Overtube-assisted pneumatic dilation for achalasia in megaesophagus

Singhal_headshotPost written by Shashideep Singhal from the University of Texas Health Science Center at Houston.

A 63-year-old man with a long-standing history of achalasia presented for pneumatic dilation. Several technical problems were associated with pneumatic balloo dilation in this case, which had resulted in failure of an earlier attempt. Because of a tortuous megaesophagus with sharp, nearly 90-degree angulations, there was significant looping of the gastroscope in the esophagus and difficulty advancing the pneumatic balloon catheter over the guidewire. Furthermore, the patient had copious amounts of retained food because of the development of the megaesophagus. A 50cm-long gastric overtube with an outer diameter of 19.5mm was introduced into the stomach, and the position of the gastroesophageal junction (GEJ) was marked externally on fluoroscopy with the use of a metal paper clip. After guidewire advancement into the stomach, the pneumatic balloon catheter was introduced through the overtube, which allowed for a straighter passage into the stomach. The overtube was then withdrawn proximally to the balloon, and pneumatic dilation was performed.


Figure 1. A, Frontal projection of barium esophgram showing megaesophagus/sigmoid esophagus. B, Lateral projection of barium esophagram. C, Dilated esophagus with food. D, Achalasia pneumatic balloon catheter inside overtube. E, Gastroesophageal junction post dilation.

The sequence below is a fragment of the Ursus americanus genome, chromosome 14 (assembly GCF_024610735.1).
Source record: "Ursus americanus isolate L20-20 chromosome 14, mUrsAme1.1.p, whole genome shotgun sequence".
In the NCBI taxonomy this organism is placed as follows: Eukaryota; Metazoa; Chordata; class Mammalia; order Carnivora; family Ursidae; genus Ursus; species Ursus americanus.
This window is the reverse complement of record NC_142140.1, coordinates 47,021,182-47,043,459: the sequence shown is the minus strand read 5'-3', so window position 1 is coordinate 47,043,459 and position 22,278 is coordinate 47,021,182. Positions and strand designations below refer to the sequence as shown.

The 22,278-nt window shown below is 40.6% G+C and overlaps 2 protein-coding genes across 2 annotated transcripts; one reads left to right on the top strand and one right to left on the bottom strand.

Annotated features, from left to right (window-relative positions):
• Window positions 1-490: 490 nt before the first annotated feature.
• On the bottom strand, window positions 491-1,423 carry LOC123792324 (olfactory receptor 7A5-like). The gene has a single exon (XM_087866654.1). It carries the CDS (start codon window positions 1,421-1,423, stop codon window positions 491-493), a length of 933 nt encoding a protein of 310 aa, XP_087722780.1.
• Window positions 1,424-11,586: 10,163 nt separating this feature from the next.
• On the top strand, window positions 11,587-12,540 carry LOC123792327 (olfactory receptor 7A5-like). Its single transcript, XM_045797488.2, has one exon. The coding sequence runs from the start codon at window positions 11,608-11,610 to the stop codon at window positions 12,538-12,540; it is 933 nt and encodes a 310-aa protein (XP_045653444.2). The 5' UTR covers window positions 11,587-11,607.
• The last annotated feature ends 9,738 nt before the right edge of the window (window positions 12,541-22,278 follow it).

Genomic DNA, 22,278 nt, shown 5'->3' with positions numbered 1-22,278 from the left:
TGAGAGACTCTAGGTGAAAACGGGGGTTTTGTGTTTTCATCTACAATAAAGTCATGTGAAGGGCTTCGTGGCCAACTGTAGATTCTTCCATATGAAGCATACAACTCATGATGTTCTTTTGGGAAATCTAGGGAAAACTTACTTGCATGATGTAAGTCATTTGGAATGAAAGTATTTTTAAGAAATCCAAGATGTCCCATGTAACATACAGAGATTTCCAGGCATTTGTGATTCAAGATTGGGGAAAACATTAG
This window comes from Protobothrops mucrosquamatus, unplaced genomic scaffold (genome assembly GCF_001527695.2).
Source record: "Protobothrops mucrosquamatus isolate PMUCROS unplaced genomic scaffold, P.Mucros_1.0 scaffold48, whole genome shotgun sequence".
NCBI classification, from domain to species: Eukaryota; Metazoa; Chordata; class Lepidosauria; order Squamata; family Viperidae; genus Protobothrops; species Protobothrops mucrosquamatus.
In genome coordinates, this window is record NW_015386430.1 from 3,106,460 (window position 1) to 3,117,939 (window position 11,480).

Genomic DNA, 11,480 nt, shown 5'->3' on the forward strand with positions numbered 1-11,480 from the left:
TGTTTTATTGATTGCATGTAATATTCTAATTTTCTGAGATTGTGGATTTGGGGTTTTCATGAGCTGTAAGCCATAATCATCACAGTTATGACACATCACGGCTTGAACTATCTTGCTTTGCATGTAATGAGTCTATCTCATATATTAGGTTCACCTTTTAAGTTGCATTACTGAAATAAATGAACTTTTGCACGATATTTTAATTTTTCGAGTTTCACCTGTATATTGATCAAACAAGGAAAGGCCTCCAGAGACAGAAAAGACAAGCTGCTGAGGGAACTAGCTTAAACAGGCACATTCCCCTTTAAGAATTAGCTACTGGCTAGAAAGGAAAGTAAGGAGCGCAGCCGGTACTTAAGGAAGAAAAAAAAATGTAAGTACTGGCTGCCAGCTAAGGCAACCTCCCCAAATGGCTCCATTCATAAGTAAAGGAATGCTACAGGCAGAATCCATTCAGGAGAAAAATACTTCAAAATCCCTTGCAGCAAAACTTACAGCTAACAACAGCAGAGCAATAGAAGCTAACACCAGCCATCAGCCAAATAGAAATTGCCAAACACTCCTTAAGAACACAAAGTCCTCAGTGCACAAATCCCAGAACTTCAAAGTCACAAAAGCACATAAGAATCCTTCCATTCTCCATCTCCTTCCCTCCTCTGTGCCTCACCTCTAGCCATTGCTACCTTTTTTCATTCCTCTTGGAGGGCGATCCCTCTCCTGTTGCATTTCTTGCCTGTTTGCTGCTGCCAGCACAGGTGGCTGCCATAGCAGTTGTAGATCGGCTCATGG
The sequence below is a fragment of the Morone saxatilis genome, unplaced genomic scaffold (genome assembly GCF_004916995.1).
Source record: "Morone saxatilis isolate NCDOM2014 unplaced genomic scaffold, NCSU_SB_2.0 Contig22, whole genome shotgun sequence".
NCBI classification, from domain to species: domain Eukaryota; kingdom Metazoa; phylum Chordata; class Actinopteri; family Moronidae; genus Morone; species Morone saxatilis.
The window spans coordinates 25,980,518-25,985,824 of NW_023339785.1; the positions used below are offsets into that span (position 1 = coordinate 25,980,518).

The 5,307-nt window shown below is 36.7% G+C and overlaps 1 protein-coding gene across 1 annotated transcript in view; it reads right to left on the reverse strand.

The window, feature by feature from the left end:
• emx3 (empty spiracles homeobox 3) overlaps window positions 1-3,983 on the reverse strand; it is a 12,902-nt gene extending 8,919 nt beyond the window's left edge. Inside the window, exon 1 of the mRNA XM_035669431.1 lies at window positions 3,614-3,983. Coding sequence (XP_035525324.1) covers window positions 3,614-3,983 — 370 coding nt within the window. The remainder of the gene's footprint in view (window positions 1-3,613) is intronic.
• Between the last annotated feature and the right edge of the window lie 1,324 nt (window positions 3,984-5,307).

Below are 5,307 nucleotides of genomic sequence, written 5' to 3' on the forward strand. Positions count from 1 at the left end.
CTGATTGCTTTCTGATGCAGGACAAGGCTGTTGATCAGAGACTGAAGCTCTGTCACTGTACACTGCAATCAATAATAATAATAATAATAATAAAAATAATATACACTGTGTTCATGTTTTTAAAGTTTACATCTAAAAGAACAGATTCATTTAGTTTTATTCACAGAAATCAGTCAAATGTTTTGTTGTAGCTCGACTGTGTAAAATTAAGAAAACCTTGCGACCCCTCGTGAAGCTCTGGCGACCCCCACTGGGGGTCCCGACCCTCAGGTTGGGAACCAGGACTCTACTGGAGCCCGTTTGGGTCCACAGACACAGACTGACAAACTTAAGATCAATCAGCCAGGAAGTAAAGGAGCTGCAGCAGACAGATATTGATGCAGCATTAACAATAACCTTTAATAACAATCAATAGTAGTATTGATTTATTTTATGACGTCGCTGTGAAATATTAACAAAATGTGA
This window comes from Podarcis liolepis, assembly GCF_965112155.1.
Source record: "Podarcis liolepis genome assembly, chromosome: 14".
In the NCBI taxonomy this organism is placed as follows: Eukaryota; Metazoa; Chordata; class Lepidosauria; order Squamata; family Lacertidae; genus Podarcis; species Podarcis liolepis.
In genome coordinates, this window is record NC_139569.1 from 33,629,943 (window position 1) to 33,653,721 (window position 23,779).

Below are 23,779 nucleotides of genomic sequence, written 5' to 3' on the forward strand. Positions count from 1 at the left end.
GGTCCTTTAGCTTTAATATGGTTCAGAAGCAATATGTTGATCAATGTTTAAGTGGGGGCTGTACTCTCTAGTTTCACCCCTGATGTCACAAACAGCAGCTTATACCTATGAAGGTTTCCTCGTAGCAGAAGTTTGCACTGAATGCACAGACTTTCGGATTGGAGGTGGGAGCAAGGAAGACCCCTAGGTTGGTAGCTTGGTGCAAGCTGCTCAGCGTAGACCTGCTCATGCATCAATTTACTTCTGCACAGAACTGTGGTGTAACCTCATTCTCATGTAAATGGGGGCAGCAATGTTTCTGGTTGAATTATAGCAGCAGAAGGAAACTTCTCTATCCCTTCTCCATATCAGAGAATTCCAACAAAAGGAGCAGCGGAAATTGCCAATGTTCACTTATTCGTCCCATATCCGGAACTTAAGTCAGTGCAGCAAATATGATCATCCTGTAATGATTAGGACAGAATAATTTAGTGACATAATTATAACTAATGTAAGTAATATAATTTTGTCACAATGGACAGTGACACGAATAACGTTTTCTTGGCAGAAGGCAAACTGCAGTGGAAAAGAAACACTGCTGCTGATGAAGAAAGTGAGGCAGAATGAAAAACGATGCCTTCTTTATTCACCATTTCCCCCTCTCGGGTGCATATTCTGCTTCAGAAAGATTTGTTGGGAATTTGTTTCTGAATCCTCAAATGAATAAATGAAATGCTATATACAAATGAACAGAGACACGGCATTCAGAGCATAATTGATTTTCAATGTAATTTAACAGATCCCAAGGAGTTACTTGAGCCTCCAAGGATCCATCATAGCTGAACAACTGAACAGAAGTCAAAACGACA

Dilation of achalasia is an effective treatment in select patients, especially those who are not surgical candidates. Tortuous esophagus can sometimes limit ability to effectively perform achalasia dilation leading to significant morbidity in these patients. This technique can improve the technical success and reduce procedure time in achalasia with tortuous esophagus.

The use of a long overtube allows relatively straight passage of a balloon catheter even through a tortuous esophagus, and it allows maintenance of the position at the GEJ for pneumatic dilation in previously failed cases. This technique requires no special devices and can be done in most endoscopy centers with standard equipment.

Read the full article online.

The information presented in Endoscopedia reflects the opinions of the authors and does not represent the position of the American Society for Gastrointestinal Endoscopy (ASGE). ASGE expressly disclaims any warranties or guarantees, expressed or implied, and is not liable for damages of any kind in connection with the material, information, or procedures set forth.

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